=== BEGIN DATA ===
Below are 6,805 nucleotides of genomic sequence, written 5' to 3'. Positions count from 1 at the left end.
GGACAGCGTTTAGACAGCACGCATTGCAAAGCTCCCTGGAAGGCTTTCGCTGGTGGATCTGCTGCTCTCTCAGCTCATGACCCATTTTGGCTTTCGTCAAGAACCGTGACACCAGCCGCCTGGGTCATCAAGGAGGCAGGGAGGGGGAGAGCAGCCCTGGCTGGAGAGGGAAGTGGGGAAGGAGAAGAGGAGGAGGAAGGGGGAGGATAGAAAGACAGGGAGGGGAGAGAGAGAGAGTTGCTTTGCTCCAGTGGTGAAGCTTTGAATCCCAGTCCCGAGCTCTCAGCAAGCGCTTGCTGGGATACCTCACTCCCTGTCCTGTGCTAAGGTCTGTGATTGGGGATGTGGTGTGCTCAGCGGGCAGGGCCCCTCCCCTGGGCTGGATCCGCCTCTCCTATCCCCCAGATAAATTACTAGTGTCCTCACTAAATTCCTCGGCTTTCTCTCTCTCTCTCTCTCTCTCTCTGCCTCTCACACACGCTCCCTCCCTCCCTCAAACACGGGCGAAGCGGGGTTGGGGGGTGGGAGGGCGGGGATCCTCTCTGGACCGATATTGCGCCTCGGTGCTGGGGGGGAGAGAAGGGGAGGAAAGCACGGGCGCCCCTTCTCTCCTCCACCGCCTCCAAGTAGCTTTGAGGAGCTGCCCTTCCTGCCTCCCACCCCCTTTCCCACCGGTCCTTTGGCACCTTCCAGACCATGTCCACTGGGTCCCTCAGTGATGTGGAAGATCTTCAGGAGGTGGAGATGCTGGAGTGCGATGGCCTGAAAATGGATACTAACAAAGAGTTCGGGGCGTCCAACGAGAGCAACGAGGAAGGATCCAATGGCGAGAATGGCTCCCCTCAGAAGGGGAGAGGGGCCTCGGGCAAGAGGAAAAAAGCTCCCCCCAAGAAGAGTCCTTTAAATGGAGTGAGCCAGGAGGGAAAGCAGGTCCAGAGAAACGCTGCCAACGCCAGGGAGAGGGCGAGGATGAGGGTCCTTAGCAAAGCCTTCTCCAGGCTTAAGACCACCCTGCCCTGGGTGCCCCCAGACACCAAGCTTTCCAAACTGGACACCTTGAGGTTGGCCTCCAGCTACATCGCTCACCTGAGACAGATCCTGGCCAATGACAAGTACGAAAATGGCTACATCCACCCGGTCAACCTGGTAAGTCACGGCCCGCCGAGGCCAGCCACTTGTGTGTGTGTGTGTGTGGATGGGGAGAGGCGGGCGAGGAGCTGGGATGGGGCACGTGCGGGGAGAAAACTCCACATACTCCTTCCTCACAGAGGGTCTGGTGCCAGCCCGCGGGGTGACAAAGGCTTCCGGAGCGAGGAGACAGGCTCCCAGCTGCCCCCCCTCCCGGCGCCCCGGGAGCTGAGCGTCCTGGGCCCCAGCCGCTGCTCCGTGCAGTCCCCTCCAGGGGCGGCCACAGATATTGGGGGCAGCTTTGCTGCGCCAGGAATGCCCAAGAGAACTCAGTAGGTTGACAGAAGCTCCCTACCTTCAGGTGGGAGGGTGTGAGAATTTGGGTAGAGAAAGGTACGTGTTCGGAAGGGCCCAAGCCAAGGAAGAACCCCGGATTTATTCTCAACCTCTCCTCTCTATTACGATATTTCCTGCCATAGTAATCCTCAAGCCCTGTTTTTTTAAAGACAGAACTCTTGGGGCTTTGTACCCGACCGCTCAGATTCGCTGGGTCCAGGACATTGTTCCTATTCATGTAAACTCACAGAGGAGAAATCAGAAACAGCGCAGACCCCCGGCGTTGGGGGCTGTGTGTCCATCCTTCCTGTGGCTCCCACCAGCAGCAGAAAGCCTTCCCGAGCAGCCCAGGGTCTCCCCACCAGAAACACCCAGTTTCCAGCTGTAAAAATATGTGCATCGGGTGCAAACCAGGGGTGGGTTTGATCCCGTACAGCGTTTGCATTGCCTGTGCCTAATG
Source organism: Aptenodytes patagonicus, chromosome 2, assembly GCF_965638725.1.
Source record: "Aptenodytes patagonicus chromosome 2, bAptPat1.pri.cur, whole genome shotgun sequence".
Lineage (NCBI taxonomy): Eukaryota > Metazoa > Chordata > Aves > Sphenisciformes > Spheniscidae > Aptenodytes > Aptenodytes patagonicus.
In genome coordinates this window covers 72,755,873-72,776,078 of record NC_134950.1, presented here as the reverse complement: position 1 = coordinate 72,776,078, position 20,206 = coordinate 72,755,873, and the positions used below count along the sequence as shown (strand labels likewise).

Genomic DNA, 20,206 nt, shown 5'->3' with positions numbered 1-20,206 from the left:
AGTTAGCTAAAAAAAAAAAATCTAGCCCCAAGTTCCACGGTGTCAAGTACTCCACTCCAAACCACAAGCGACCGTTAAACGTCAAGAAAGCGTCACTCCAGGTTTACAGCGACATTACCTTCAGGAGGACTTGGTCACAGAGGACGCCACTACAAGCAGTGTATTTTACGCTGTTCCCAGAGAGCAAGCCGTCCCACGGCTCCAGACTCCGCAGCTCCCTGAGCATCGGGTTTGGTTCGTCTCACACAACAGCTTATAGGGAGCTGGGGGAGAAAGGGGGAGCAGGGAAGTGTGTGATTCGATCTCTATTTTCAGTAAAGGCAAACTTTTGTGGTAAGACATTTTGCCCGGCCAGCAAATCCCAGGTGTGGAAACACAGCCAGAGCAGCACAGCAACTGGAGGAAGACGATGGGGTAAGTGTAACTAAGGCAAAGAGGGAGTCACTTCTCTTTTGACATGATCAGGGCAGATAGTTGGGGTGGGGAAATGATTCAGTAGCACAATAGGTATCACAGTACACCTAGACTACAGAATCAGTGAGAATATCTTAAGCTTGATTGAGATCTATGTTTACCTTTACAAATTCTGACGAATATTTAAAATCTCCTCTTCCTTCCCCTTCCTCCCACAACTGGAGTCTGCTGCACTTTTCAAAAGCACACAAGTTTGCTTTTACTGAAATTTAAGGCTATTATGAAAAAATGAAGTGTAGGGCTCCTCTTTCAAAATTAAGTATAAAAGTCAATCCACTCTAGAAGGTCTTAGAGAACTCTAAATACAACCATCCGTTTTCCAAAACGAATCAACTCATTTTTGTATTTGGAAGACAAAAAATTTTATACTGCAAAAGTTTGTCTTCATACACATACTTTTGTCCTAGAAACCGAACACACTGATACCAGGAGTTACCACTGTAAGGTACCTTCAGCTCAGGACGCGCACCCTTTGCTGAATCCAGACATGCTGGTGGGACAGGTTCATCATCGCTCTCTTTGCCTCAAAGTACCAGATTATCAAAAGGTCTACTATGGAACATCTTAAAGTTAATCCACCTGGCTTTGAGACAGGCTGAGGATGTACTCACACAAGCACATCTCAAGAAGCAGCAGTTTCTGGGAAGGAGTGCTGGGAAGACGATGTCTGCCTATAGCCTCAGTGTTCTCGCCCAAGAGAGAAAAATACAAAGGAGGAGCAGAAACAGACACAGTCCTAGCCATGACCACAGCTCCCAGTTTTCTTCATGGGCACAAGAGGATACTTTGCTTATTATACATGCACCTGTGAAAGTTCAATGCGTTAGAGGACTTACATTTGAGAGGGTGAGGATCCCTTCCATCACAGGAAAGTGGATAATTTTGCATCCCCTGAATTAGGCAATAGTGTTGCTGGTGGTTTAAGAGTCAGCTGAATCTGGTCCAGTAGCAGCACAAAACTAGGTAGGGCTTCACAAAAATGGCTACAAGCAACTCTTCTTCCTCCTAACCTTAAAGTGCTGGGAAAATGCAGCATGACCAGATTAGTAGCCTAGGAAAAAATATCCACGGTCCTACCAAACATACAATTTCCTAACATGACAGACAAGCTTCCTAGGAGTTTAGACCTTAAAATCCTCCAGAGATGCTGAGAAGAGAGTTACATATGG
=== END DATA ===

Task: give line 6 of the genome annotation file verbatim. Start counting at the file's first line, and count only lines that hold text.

In genome coordinates this window covers 72,755,873-72,776,078 of record NC_134950.1, presented here as the reverse complement: position 1 = coordinate 72,776,078, position 20,206 = coordinate 72,755,873, and the positions used below count along the sequence as shown (strand labels likewise).